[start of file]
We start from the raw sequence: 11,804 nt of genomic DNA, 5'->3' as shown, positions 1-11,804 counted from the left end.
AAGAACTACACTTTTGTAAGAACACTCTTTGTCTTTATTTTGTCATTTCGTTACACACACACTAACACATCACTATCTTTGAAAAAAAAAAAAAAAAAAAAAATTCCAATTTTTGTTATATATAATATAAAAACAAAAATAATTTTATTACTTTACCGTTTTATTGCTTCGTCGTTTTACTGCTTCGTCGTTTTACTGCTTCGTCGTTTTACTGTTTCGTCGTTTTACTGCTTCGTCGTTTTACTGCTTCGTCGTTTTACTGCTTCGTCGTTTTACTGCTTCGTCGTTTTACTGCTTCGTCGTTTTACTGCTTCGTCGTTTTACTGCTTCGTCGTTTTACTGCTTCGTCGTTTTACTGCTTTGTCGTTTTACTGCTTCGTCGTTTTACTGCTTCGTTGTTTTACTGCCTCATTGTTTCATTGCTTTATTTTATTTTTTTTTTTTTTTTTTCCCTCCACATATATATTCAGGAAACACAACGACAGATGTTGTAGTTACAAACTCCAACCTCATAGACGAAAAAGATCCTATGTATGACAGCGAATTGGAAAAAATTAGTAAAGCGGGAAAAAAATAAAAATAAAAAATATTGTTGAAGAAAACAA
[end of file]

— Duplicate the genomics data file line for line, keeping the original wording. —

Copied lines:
We start from the raw sequence: 11,804 nt of genomic DNA, 5'->3' as shown, positions 1-11,804 counted from the left end.
AAGAACTACACTTTTGTAAGAACACTCTTTGTCTTTATTTTGTCATTTCGTTACACACACACTAACACATCACTATCTTTGAAAAAAAAAAAAAAAAAAAAAATTCCAATTTTTGTTATATATAATATAAAAACAAAAATAATTTTATTACTTTACCGTTTTATTGCTTCGTCGTTTTACTGCTTCGTCGTTTTACTGCTTCGTCGTTTTACTGTTTCGTCGTTTTACTGCTTCGTCGTTTTACTGCTTCGTCGTTTTACTGCTTCGTCGTTTTACTGCTTCGTCGTTTTACTGCTTCGTCGTTTTACTGCTTCGTCGTTTTACTGCTTCGTCGTTTTACTGCTTCGTCGTTTTACTGCTTTGTCGTTTTACTGCTTCGTCGTTTTACTGCTTCGTTGTTTTACTGCCTCATTGTTTCATTGCTTTATTTTATTTTTTTTTTTTTTTTTTCCCTCCACATATATATTCAGGAAACACAACGACAGATGTTGTAGTTACAAACTCCAACCTCATAGACGAAAAAGATCCTATGTATGACAGCGAATTGGAAAAAATTAGTAAAGCGGGAAAAAAATAAAAATAAAAAATATTGTTGAAGAAAACAA